Solo travel gives us opportunities for flânerie (aimless wandering) in a new city, allowing us to gain new perspectives on city life, people, and culture. While Solo travel can be a highly social experience, involving meeting other travellers and locals, it can still offer long stretches of introspection and reflection that are often absent when travelling with others. Solitude and self-reflection can occur back home too, of course, but solo travel may involve more of it since we are free from many responsibilities and duties, and our exposure to novelty can also change the way we think during these periods of reflection.

Nevertheless, one is still left with the problem of how to bring a preferred sense of self back home. Constant solo travel can feel like a way to keep that self alive, but this may not be viable or ultimately best for one’s well-being. It may amount to escapism (i.e. avoiding working on oneself back home). And it can lose its magic over time. I don’t really have any clear answers about how to integrate the self abroad back into the self at home. I think it happened naturally to some extent for me or during certain periods, and I’m still trying to work on it.

At the same time, we can put on rose-tinted glasses when we look back on our past. We might have been happier when travelling alone, but we may not have been the ideal version of ourselves during those times. Moreover, trying to replicate who we were in the past in the present can become a source of suffering. In this way, it is not the dissonance between who we were (temporarily) and who we are now that is the problem but the clinging to the past. Wishing we were a certain way, based on travel memories, might not help us better realise that version of self in the present; instead, it can act as a distraction from more productive activity.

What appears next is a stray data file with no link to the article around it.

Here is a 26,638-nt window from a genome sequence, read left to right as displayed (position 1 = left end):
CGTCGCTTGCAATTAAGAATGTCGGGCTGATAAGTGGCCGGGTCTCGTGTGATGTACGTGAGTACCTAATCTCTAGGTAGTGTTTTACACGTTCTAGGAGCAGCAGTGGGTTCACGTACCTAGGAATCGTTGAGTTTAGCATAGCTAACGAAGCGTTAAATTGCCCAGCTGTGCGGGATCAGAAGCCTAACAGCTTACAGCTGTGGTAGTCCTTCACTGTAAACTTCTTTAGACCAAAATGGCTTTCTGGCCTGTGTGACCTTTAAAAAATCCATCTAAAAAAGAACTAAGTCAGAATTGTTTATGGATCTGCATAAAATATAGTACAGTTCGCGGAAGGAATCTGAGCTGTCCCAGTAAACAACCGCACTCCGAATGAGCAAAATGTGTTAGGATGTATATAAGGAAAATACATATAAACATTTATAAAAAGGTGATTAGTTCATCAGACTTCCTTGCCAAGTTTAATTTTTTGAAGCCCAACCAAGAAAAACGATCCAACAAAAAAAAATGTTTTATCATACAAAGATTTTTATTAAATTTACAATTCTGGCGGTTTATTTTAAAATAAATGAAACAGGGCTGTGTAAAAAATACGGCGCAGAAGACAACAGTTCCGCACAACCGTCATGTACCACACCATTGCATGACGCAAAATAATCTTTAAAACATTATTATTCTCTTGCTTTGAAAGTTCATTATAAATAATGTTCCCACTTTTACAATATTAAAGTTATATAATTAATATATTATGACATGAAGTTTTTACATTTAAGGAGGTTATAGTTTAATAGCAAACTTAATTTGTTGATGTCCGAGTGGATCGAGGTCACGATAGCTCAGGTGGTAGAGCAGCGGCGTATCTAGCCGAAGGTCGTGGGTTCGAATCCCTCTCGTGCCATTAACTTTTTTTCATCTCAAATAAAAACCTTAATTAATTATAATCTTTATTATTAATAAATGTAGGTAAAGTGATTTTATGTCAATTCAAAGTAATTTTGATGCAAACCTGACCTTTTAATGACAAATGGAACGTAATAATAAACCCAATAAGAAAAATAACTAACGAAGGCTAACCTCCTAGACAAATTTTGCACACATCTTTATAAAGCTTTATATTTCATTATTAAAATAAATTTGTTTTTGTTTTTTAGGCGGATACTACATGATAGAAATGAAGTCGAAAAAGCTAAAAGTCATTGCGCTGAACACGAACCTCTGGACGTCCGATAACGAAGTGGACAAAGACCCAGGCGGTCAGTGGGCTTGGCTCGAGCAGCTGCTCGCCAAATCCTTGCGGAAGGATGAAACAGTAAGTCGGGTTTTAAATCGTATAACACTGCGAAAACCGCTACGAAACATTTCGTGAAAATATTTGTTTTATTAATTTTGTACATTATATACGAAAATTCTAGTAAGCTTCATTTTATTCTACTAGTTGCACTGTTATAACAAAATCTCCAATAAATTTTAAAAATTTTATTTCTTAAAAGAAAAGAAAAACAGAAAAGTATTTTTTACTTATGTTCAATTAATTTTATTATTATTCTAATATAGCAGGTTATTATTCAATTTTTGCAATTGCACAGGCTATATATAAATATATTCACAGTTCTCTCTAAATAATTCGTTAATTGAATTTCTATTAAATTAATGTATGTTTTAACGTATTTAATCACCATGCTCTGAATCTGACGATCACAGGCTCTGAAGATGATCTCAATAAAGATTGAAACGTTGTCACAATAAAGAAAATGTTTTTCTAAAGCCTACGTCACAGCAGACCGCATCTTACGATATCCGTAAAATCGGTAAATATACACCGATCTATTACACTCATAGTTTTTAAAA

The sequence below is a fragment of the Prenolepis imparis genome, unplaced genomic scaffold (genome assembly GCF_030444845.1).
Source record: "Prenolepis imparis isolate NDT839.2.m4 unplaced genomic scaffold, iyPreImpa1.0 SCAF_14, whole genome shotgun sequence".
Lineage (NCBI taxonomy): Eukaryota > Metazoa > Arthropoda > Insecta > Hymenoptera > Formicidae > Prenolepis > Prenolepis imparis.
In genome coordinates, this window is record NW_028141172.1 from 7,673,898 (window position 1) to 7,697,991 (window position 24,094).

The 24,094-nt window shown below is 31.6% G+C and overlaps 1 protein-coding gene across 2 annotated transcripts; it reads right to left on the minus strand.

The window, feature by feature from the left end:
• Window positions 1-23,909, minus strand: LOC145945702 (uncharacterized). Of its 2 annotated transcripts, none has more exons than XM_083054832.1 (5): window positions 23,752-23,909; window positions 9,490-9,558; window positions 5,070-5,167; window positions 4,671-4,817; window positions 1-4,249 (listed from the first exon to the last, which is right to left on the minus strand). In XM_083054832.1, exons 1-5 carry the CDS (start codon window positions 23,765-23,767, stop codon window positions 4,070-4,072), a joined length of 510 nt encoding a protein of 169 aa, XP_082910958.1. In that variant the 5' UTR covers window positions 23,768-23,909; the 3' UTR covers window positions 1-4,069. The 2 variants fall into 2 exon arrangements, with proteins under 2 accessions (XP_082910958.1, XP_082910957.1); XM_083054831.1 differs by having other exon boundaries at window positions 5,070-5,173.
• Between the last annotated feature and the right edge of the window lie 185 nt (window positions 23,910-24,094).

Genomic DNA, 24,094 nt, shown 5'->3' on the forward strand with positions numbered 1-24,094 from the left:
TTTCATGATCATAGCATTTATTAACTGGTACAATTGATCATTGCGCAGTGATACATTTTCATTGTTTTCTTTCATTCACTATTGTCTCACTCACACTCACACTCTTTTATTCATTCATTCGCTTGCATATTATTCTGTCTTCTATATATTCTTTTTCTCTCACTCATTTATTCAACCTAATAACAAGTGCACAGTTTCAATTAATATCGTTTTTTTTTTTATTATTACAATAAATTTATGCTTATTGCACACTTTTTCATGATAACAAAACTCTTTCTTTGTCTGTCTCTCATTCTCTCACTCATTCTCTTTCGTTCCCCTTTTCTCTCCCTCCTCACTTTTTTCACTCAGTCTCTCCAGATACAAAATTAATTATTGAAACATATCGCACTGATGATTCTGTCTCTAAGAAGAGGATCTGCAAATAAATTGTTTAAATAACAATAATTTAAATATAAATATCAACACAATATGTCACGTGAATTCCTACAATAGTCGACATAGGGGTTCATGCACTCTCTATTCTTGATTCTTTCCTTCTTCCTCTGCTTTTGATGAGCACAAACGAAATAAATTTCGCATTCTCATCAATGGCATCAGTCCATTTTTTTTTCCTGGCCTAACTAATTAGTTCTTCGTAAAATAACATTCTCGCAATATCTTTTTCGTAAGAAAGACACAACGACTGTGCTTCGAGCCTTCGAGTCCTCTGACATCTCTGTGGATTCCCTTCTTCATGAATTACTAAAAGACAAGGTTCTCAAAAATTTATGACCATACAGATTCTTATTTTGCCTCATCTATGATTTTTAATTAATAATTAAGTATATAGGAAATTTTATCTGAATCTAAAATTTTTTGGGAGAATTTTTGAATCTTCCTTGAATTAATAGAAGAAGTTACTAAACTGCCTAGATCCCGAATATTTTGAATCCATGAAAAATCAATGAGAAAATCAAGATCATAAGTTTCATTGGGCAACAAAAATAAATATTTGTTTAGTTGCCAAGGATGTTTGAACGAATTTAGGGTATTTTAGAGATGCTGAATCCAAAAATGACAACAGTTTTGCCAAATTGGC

Nonetheless, it is legitimate and realistic to aspire to qualities felt abroad, such as self-confidence, social confidence, present-mindedness, friendliness, and openness. It’s true that feeling carefree is easier when you’re travelling alone in your 20s with few worries and responsibilities. One can’t expect to be completely unworried when dealing with the stresses of work, housing, and relationships back home. But perhaps experiences abroad — approaching situations more confidently and with one’s own inner resources — can inform challenges back home. Travelling abroad also doesn’t have to be the only source of novelty, nature contact, awe, wandering, and self-reflection (all of which can alter our sense of self). These experiences exist on our doorstep too. And by seeking them out, we may start to regain healthy aspects of identity that emerged when abroad.

Originally published at on May 27, 2024.



Sam Woolfe

I'm a freelance writer, blogger, and author with interests in philosophy, ethics, psychology, and mental health. Website: